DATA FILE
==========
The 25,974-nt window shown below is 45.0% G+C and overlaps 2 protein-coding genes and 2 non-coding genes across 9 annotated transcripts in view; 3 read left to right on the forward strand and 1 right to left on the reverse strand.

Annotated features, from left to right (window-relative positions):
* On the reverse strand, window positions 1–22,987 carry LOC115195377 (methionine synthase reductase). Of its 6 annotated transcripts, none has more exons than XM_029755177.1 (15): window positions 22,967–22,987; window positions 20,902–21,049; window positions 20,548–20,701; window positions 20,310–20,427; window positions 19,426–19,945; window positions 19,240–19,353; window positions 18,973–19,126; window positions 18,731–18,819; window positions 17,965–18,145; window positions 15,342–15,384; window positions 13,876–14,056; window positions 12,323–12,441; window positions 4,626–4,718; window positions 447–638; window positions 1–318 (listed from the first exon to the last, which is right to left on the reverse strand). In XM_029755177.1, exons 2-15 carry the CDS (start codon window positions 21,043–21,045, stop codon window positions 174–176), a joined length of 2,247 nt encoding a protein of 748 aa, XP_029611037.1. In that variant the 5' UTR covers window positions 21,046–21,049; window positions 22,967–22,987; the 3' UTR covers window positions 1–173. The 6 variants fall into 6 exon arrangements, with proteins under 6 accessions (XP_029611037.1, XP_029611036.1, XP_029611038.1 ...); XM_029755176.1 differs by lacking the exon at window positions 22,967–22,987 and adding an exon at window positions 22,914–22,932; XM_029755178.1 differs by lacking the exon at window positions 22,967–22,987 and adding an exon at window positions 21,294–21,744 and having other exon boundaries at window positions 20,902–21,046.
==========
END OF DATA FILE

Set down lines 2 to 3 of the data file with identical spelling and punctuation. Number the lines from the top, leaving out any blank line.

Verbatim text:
Annotated features, from left to right (window-relative positions):
* On the reverse strand, window positions 1–22,987 carry LOC115195377 (methionine synthase reductase). Of its 6 annotated transcripts, none has more exons than XM_029755177.1 (15): window positions 22,967–22,987; window positions 20,902–21,049; window positions 20,548–20,701; window positions 20,310–20,427; window positions 19,426–19,945; window positions 19,240–19,353; window positions 18,973–19,126; window positions 18,731–18,819; window positions 17,965–18,145; window positions 15,342–15,384; window positions 13,876–14,056; window positions 12,323–12,441; window positions 4,626–4,718; window positions 447–638; window positions 1–318 (listed from the first exon to the last, which is right to left on the reverse strand). In XM_029755177.1, exons 2-15 carry the CDS (start codon window positions 21,043–21,045, stop codon window positions 174–176), a joined length of 2,247 nt encoding a protein of 748 aa, XP_029611037.1. In that variant the 5' UTR covers window positions 21,046–21,049; window positions 22,967–22,987; the 3' UTR covers window positions 1–173. The 6 variants fall into 6 exon arrangements, with proteins under 6 accessions (XP_029611037.1, XP_029611036.1, XP_029611038.1 ...); XM_029755176.1 differs by lacking the exon at window positions 22,967–22,987 and adding an exon at window positions 22,914–22,932; XM_029755178.1 differs by lacking the exon at window positions 22,967–22,987 and adding an exon at window positions 21,294–21,744 and having other exon boundaries at window positions 20,902–21,046.